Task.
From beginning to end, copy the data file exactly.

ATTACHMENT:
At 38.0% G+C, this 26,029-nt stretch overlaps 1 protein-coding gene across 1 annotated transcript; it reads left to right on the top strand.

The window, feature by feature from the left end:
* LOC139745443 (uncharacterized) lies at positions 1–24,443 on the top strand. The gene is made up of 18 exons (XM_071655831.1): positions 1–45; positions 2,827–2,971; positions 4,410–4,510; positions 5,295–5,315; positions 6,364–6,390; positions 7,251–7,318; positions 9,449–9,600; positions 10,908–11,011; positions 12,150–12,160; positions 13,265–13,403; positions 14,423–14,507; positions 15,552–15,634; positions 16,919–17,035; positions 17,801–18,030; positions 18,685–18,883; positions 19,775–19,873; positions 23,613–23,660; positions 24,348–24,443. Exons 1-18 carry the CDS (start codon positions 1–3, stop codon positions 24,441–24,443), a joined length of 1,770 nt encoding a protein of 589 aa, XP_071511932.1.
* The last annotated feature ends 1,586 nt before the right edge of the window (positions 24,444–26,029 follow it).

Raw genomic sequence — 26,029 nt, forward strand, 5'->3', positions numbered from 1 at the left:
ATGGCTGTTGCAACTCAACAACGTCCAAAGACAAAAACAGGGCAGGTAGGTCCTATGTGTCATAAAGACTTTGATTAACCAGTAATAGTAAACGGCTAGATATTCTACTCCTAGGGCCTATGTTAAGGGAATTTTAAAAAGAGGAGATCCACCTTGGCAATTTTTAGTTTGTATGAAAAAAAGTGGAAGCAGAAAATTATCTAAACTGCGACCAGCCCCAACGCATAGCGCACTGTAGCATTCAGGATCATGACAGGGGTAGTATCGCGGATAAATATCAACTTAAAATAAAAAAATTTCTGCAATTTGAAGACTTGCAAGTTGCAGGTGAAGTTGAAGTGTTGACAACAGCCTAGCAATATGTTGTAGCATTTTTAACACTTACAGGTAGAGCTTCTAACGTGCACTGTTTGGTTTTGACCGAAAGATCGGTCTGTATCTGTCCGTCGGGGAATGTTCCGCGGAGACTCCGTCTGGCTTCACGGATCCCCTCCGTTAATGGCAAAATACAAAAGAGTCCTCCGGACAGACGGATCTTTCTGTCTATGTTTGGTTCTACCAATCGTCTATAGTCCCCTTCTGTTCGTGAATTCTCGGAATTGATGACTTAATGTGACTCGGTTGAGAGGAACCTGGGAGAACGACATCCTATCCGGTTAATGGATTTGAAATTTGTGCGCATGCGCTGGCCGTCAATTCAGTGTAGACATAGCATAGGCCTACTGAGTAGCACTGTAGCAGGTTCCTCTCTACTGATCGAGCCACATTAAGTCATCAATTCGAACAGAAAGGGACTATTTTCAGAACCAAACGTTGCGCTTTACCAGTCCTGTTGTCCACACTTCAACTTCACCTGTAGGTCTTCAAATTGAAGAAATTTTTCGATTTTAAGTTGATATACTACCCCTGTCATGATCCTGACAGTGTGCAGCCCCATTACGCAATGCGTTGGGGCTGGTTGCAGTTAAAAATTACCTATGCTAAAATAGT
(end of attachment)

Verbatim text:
At 38.0% G+C, this 26,029-nt stretch overlaps 1 protein-coding gene across 1 annotated transcript; it reads left to right on the top strand.

The window, feature by feature from the left end:
* LOC139745443 (uncharacterized) lies at positions 1–24,443 on the top strand. The gene is made up of 18 exons (XM_071655831.1): positions 1–45; positions 2,827–2,971; positions 4,410–4,510; positions 5,295–5,315; positions 6,364–6,390; positions 7,251–7,318; positions 9,449–9,600; positions 10,908–11,011; positions 12,150–12,160; positions 13,265–13,403; positions 14,423–14,507; positions 15,552–15,634; positions 16,919–17,035; positions 17,801–18,030; positions 18,685–18,883; positions 19,775–19,873; positions 23,613–23,660; positions 24,348–24,443. Exons 1-18 carry the CDS (start codon positions 1–3, stop codon positions 24,441–24,443), a joined length of 1,770 nt encoding a protein of 589 aa, XP_071511932.1.
* The last annotated feature ends 1,586 nt before the right edge of the window (positions 24,444–26,029 follow it).

Raw genomic sequence — 26,029 nt, forward strand, 5'->3', positions numbered from 1 at the left:
ATGGCTGTTGCAACTCAACAACGTCCAAAGACAAAAACAGGGCAGGTAGGTCCTATGTGTCATAAAGACTTTGATTAACCAGTAATAGTAAACGGCTAGATATTCTACTCCTAGGGCCTATGTTAAGGGAATTTTAAAAAGAGGAGATCCACCTTGGCAATTTTTAGTTTGTATGAAAAAAAGTGGAAGCAGAAAATTATCTAAACTGCGACCAGCCCCAACGCATAGCGCACTGTAGCATTCAGGATCATGACAGGGGTAGTATCGCGGATAAATATCAACTTAAAATAAAAAAATTTCTGCAATTTGAAGACTTGCAAGTTGCAGGTGAAGTTGAAGTGTTGACAACAGCCTAGCAATATGTTGTAGCATTTTTAACACTTACAGGTAGAGCTTCTAACGTGCACTGTTTGGTTTTGACCGAAAGATCGGTCTGTATCTGTCCGTCGGGGAATGTTCCGCGGAGACTCCGTCTGGCTTCACGGATCCCCTCCGTTAATGGCAAAATACAAAAGAGTCCTCCGGACAGACGGATCTTTCTGTCTATGTTTGGTTCTACCAATCGTCTATAGTCCCCTTCTGTTCGTGAATTCTCGGAATTGATGACTTAATGTGACTCGGTTGAGAGGAACCTGGGAGAACGACATCCTATCCGGTTAATGGATTTGAAATTTGTGCGCATGCGCTGGCCGTCAATTCAGTGTAGACATAGCATAGGCCTACTGAGTAGCACTGTAGCAGGTTCCTCTCTACTGATCGAGCCACATTAAGTCATCAATTCGAACAGAAAGGGACTATTTTCAGAACCAAACGTTGCGCTTTACCAGTCCTGTTGTCCACACTTCAACTTCACCTGTAGGTCTTCAAATTGAAGAAATTTTTCGATTTTAAGTTGATATACTACCCCTGTCATGATCCTGACAGTGTGCAGCCCCATTACGCAATGCGTTGGGGCTGGTTGCAGTTAAAAATTACCTATGCTAAAATAGT